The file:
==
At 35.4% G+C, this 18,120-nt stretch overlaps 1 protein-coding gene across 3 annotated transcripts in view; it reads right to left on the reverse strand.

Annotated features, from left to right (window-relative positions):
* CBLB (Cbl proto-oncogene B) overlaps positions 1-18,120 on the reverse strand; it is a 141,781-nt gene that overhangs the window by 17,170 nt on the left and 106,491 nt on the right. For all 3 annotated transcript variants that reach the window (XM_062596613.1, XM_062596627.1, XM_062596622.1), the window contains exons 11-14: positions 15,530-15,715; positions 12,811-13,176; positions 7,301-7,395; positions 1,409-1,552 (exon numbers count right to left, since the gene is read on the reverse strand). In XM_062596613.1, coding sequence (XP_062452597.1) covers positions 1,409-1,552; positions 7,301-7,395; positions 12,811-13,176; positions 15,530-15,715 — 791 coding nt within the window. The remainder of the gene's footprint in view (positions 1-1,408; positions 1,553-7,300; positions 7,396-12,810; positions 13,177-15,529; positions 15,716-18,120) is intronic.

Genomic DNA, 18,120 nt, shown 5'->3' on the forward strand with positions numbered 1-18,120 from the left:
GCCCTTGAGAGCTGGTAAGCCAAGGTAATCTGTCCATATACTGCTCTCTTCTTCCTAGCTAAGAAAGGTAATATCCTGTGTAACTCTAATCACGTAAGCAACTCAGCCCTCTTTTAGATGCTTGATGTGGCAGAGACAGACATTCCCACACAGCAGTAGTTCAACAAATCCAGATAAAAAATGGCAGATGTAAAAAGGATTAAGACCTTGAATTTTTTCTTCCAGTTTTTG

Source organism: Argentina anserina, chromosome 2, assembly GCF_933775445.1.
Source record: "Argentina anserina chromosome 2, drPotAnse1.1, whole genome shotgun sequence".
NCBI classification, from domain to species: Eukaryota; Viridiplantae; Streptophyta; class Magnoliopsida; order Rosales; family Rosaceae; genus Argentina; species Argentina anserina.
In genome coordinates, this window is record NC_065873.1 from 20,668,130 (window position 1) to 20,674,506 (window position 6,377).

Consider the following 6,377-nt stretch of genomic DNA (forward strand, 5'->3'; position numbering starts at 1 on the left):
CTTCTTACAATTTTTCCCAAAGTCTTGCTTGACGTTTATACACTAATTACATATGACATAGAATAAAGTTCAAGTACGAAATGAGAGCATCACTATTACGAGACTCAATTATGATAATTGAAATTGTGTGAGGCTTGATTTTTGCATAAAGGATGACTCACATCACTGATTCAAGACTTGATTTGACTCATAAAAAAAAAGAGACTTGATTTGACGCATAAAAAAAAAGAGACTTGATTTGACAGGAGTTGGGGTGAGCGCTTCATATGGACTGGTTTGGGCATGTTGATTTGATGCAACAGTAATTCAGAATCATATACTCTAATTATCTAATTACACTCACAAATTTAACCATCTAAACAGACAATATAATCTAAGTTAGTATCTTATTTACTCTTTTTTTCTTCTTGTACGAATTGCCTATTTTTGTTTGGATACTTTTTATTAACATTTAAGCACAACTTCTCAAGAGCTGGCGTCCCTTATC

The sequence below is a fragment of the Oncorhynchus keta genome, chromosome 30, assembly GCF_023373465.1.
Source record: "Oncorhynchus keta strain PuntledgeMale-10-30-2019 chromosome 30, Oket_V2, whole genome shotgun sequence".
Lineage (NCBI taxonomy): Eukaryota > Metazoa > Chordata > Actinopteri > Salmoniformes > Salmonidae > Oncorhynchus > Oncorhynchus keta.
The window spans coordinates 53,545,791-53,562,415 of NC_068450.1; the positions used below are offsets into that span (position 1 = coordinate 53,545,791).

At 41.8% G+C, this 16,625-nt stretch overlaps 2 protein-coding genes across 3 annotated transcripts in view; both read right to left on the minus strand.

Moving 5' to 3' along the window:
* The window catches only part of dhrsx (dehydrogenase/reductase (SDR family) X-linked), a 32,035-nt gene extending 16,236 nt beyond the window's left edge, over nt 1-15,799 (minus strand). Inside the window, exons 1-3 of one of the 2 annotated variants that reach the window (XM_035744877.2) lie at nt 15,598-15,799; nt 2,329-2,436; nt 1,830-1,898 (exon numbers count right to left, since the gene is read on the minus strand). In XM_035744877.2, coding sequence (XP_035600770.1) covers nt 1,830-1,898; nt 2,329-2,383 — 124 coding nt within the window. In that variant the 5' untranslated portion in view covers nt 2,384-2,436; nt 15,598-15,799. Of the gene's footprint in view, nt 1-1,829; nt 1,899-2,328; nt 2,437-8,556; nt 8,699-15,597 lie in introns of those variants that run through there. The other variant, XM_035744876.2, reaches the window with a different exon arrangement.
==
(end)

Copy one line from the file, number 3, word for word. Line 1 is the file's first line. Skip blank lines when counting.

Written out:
* CBLB (Cbl proto-oncogene B) overlaps positions 1-18,120 on the reverse strand; it is a 141,781-nt gene that overhangs the window by 17,170 nt on the left and 106,491 nt on the right. For all 3 annotated transcript variants that reach the window (XM_062596613.1, XM_062596627.1, XM_062596622.1), the window contains exons 11-14: positions 15,530-15,715; positions 12,811-13,176; positions 7,301-7,395; positions 1,409-1,552 (exon numbers count right to left, since the gene is read on the reverse strand). In XM_062596613.1, coding sequence (XP_062452597.1) covers positions 1,409-1,552; positions 7,301-7,395; positions 12,811-13,176; positions 15,530-15,715 — 791 coding nt within the window. The remainder of the gene's footprint in view (positions 1-1,408; positions 1,553-7,300; positions 7,396-12,810; positions 13,177-15,529; positions 15,716-18,120) is intronic.